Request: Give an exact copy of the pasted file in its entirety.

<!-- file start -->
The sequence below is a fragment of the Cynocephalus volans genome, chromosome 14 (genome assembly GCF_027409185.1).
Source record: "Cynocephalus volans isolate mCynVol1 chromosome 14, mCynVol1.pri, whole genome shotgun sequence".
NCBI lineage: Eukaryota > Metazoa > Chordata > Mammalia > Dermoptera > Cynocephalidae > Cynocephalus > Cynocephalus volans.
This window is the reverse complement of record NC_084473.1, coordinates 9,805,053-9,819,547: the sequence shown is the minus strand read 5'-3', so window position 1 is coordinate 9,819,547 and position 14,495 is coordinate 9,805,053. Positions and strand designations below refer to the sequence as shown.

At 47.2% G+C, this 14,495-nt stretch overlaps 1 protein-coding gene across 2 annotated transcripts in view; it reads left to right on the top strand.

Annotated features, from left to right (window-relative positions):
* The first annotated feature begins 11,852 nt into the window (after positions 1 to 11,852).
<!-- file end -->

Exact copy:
The sequence below is a fragment of the Cynocephalus volans genome, chromosome 14 (genome assembly GCF_027409185.1).
Source record: "Cynocephalus volans isolate mCynVol1 chromosome 14, mCynVol1.pri, whole genome shotgun sequence".
NCBI lineage: Eukaryota > Metazoa > Chordata > Mammalia > Dermoptera > Cynocephalidae > Cynocephalus > Cynocephalus volans.
This window is the reverse complement of record NC_084473.1, coordinates 9,805,053-9,819,547: the sequence shown is the minus strand read 5'-3', so window position 1 is coordinate 9,819,547 and position 14,495 is coordinate 9,805,053. Positions and strand designations below refer to the sequence as shown.

At 47.2% G+C, this 14,495-nt stretch overlaps 1 protein-coding gene across 2 annotated transcripts in view; it reads left to right on the top strand.

Annotated features, from left to right (window-relative positions):
* The first annotated feature begins 11,852 nt into the window (after positions 1 to 11,852).